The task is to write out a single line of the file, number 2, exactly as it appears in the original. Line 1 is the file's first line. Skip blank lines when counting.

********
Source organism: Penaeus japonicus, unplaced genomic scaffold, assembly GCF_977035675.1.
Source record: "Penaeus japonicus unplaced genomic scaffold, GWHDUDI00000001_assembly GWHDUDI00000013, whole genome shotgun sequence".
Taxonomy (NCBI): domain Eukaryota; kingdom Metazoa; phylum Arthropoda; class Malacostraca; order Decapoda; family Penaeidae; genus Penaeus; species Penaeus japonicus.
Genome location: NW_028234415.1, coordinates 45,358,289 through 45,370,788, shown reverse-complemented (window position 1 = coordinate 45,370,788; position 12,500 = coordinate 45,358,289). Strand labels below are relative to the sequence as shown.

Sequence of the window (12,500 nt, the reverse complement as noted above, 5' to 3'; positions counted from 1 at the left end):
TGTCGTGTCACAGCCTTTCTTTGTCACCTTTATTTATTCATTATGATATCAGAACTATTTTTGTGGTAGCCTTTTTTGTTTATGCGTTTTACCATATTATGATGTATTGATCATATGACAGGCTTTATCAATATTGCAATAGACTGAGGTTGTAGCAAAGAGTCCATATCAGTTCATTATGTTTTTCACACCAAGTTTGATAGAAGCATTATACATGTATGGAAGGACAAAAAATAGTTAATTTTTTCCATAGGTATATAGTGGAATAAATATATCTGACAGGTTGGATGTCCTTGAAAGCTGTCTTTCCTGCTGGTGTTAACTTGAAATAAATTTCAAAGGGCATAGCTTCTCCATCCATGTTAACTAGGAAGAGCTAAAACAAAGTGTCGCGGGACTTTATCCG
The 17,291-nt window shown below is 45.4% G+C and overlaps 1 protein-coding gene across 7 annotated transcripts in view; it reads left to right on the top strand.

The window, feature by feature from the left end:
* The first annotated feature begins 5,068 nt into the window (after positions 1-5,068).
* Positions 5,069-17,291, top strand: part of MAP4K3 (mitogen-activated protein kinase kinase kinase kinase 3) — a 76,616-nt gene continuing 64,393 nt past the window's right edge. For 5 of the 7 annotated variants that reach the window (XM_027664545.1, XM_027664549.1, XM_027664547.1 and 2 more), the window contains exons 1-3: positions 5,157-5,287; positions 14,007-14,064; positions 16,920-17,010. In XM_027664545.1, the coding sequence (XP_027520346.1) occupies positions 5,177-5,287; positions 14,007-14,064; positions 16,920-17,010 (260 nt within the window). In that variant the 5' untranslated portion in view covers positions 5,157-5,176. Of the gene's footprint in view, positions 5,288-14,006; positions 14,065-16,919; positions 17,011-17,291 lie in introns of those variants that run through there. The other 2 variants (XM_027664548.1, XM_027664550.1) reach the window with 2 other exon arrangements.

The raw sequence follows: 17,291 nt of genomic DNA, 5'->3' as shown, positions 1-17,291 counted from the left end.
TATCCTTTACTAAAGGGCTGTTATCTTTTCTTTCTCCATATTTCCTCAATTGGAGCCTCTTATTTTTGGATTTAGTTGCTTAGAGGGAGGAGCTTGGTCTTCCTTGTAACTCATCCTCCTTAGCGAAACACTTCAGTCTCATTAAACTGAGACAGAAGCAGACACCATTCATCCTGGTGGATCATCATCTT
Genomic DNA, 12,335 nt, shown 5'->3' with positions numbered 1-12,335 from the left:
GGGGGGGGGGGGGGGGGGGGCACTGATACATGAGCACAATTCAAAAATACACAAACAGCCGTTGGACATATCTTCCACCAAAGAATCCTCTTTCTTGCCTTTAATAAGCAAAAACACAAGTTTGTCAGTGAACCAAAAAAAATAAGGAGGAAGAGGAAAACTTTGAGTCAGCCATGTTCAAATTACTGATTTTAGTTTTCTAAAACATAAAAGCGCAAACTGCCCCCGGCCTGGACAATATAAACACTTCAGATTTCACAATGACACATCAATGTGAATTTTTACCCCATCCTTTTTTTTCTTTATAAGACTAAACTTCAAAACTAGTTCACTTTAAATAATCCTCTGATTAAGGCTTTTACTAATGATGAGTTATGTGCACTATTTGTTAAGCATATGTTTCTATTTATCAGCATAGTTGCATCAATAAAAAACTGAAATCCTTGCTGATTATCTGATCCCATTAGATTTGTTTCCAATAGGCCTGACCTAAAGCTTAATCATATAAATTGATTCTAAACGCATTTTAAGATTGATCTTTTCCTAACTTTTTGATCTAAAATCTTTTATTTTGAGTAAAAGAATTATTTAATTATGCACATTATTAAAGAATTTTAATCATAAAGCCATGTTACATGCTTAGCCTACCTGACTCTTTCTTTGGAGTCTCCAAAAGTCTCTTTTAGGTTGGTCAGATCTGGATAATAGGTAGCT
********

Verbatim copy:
Source record: "Penaeus japonicus unplaced genomic scaffold, GWHDUDI00000001_assembly GWHDUDI00000013, whole genome shotgun sequence".